Instead the government opted to quickly push ahead with legislation, introducing a “vague” bill that “doesn’t really tell us anything,” he said.
Kevin Steeves was one of thousands of producers trying to make sense of how the legislation would affect farmers — and why the government initially seemed intent on rushing it through.
“There’s still so many unanswered questions,” said Steeves, who runs a mixed farm with his family near Rimbey.
“Producers will do whatever it takes to be safe, but they want to be consulted. And they want to make sure that it’s actually going to work.”
‘Status quo isn’t acceptable’
Despite the outcry over the lack of consultation, farmers like Kevin Serfas think the legislation is “a long time coming.”
“Let’s be honest — some of this stuff should be legislated,” said Serfas, who runs a large mixed operation near Turin. “We’re not in the 1950s anymore. These workers need to be protected somehow.”
About five years ago, the Serfas family had a farm accident that “opened (their) eyes about farm safety.”
“My brother’s leg got crushed by a motor, and from that time forward, we’ve carried private benefits, and all of our workers are covered under workers’ compensation,” said Serfas.
Beiseker-area farmer Patrick Kunz — who doesn’t have employees — agrees there’s a need for workers’ compensation coverage, but he doesn’t know how Occupational Health and Safety regulations are going to fit.
“Farming does need some changes, obviously,” he said. “It’s a different industry, but that doesn’t excuse it.”
The Alberta Federation of Agriculture supports workers’ compensation coverage as a “good risk management tool,” while Alberta Canola is in favour of some workplace safety regulations, such as the ability to investigate on-farm fatalities. Alberta Beef Producers said it “accepts” having Occupational Health and Safety inspectors investigate fatalities and serious injuries on farms. It also supports insurance coverage for employees — but said employers “should have the option of selecting the most appropriate insurance for their employees.”
The legislation does have some good in it, said farmer Jeff Nonay, who runs a mixed dairy, grain, and potato farm near Legal.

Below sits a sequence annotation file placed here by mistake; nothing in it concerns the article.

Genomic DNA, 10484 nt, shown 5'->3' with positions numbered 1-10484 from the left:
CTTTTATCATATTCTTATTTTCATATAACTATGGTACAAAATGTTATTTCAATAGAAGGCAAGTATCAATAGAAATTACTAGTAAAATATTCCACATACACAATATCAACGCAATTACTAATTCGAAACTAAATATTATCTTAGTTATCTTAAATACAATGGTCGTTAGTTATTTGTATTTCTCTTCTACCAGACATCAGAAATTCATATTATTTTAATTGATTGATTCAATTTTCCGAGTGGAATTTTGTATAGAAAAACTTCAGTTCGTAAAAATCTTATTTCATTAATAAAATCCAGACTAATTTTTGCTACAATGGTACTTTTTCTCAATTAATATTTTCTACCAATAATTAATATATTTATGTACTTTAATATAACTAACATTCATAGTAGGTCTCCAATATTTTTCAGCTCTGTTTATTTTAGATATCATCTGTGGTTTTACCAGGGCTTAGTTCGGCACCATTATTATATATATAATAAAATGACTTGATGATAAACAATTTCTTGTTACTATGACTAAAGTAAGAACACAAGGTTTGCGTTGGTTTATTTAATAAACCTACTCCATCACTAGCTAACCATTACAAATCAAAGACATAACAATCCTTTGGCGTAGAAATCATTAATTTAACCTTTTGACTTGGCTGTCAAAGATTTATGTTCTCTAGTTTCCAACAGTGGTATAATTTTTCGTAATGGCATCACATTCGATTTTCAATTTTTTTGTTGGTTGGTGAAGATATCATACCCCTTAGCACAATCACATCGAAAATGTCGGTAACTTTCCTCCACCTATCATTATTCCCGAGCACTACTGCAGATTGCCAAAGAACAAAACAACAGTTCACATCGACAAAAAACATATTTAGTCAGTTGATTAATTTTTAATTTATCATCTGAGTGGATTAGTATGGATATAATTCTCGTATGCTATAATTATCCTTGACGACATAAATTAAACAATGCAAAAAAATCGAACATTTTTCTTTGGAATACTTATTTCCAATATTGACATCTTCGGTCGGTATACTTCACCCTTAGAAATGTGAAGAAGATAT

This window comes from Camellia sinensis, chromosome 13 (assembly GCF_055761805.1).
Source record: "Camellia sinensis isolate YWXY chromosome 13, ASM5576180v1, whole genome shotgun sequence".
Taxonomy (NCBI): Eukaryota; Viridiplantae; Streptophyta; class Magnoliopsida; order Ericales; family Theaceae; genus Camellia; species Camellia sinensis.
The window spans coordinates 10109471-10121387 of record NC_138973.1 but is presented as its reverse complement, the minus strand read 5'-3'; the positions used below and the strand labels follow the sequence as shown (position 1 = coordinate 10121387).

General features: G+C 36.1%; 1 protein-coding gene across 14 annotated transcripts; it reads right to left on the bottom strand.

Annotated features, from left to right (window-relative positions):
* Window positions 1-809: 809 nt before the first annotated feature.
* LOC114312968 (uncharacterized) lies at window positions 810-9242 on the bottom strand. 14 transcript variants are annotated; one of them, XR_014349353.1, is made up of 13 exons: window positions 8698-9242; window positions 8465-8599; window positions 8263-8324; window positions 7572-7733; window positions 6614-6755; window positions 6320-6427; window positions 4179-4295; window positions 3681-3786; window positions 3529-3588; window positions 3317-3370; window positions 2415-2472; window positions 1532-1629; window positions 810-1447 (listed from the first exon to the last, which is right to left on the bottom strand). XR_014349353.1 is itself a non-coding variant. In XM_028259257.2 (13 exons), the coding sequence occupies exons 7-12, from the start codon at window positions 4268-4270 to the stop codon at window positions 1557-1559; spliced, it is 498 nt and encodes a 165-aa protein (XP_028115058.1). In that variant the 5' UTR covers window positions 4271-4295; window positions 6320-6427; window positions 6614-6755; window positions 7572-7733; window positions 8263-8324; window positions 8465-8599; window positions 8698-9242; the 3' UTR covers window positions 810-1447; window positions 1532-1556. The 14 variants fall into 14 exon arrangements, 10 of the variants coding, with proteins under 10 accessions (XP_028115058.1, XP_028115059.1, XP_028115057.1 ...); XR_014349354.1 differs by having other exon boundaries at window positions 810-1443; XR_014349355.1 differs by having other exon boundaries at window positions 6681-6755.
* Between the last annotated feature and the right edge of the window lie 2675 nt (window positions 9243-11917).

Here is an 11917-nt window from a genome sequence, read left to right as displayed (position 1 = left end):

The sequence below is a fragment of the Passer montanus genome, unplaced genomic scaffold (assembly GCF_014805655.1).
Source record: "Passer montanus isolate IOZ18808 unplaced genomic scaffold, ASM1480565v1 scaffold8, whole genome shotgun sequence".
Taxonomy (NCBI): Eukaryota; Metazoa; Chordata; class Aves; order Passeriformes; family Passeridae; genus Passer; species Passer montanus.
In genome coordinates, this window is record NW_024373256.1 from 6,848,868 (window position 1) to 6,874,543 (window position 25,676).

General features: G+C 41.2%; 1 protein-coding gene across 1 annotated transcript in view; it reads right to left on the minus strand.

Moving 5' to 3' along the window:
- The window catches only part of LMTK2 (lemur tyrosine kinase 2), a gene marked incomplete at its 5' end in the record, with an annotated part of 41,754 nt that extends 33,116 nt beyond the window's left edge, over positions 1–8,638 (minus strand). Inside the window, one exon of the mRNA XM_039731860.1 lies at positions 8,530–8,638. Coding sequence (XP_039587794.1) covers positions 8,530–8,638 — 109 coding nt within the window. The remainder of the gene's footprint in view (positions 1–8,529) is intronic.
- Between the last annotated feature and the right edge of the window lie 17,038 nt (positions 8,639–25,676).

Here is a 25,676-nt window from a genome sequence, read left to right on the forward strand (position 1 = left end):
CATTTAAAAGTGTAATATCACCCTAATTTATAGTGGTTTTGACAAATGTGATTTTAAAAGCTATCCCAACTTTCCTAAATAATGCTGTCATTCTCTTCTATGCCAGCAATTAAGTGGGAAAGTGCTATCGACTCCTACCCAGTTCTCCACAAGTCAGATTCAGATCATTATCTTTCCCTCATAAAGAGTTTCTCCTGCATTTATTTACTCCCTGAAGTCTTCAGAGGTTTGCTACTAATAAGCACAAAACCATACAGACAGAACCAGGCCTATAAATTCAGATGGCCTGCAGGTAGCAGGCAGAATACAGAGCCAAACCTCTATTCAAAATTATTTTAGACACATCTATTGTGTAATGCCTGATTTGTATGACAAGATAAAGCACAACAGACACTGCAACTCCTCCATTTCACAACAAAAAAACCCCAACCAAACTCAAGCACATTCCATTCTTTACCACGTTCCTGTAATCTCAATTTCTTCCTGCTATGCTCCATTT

“There’s a legitimate reason for the government to want to do these things,” said Nonay, who has eight to 10 employees.
“We need to recognize that the status quo isn’t acceptable, but feeling like we’re being dictated to by a government that was elected outside of the rural areas makes it really uncomfortable.”
Alberta is the only province that doesn’t have these rules, he said, adding that “sometimes (the industry) can’t see the forest for the trees.”
“Maybe we need to look at what they’re telling us about what looks unsafe from an outside perspective,” said Nonay. “That’s where it would be nice to have some outside consultation. That doesn’t seem to have happened.”
Focus on regulations
Consultation is critical, said Doug Chorney, former president of Keystone Agricultural Producers, Manitoba’s main farm group.
“Often, the people who are going to be responsible for enforcing these regulations haven’t got the farm experience or background,” said Chorney, who grows grains and vegetables.
“Helping them develop regulations that are manageable and, in fact, practical is critical.”
“In Manitoba, we had the benefit of that. I would encourage Alberta producers to become engaged in that discussion as well.”
Manitoba amended its Workplace Health and Safety Act and made WCB mandatory in 2009.
“We had the government regulators at the table asking us the questions they felt they needed answers to, and I think that was a critical part of our process,” said Chorney.
“Alberta could benefit from looking at that process and listening to farmers before getting down to the final regulations… There’s no sense in bringing in regulations that are unenforceable or that will never work for the industry.”
The focus should be on the regulations, said Sears.
“We know this is a special situation. We live where we work. We need to address all those concerns about lifestyle and family in the technical regulations,” he said. “That’s where we need participation from producers, who need to step up and do it in a respectful manner.”